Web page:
Greek lychnos—a lamp, referring to the bright flowers.
Annual or perennial herbs. Leaves opposite; stipules absent. Flowers mostly bisexual. Sepals 5, toothed, veins 10. Petals 5 with coronal scales (projections on the upper petal surface towards the base of the petal). Stamens 10. Styles 5; spring to summer flowering. Ovary 1-celled. Fruit a stalked capsule opening with 5 teeth at the top and enclosed by the persistent sepals.
Perennials by division, annuals by seed.
Difficult to distinguish from Silene without ripe fruit. Styles 5, capsule opening with 5 teeth in contrast with Silene which has mostly 3 (rarely 5) styles the teeth being twice the number of the styles. The two genera are clearly extremely similar.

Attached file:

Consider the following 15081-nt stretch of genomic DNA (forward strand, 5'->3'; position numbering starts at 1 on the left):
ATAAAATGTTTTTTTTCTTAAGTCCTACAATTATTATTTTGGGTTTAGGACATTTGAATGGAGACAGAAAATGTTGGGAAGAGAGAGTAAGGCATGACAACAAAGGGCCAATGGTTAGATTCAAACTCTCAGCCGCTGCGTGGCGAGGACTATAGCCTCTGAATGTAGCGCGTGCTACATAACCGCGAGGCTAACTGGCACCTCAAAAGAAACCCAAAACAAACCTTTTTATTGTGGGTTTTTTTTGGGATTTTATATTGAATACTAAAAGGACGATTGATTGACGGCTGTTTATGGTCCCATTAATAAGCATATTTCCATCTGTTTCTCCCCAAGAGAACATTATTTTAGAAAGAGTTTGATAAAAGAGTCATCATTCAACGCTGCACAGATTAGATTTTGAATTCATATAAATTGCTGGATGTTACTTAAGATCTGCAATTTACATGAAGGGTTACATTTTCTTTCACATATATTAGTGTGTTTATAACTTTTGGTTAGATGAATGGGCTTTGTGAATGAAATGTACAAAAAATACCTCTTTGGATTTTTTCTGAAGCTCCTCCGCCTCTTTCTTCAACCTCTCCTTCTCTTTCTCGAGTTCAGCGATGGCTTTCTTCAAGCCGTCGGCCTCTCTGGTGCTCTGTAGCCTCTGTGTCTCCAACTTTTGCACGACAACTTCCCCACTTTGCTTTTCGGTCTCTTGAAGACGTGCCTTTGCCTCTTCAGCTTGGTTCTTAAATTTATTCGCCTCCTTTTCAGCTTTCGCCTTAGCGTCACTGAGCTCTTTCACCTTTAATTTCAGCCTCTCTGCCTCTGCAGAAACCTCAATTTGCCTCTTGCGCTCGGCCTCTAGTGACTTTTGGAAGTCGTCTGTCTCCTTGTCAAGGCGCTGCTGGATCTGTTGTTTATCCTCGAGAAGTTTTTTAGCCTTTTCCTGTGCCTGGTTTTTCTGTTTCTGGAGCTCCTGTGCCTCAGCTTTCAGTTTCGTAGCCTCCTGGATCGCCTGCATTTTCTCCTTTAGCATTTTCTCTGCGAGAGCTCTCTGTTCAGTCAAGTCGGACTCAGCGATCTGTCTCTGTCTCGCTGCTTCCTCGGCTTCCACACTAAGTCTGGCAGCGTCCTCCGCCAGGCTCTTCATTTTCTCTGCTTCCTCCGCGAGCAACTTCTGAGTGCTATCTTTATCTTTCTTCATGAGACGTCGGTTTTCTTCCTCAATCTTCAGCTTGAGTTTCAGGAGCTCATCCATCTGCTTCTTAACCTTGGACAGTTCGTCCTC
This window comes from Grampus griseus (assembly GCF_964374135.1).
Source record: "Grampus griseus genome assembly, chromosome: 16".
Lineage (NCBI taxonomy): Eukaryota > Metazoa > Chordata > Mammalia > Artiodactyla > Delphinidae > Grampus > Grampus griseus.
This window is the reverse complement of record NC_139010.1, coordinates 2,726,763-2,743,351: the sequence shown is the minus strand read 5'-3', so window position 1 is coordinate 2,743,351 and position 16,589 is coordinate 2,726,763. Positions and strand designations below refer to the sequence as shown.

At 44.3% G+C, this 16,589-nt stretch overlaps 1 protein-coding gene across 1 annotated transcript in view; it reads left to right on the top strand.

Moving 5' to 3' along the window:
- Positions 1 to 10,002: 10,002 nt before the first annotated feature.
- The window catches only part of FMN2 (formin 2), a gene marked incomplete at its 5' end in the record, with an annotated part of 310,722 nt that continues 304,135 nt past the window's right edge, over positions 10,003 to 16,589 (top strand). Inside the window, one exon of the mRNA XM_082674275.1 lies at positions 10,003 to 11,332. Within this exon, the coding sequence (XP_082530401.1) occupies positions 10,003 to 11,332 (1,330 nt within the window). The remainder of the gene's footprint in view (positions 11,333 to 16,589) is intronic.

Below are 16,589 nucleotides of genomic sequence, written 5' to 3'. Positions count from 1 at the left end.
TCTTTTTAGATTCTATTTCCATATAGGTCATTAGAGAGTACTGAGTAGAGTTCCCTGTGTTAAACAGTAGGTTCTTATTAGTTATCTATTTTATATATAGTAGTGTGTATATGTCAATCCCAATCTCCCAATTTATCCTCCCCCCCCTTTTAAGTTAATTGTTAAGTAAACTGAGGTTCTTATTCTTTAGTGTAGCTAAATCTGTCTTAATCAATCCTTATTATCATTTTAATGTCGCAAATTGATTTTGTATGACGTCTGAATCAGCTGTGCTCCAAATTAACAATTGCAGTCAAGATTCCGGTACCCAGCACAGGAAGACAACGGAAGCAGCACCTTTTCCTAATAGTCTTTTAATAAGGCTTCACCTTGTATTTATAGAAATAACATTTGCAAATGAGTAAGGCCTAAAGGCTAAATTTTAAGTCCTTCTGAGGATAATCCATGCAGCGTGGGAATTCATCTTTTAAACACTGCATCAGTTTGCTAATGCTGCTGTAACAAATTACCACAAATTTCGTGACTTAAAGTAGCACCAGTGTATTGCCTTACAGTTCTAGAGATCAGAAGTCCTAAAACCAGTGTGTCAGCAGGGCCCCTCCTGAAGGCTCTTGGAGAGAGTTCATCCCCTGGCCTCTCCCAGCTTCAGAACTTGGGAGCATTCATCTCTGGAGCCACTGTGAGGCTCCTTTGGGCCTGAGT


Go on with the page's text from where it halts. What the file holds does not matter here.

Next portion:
About 15-35 species (depending on the botanical authority) from northern temperate to arctic regions.
This combined key to Silene and Lychnis has been modified from that in European Garden Flora (1st edition) vol. 2 pp. 179-80. The key includes some of the less frequently grown species. Only the commonly grown species are described in the text.
Source: (1997). Caryophyllaceae. In: . Horticultural Flora of South-eastern Australia. Volume 2. Flowering plants. Dicotyledons. Part 1. The identification of garden and cultivated plants. University of New South Wales Press.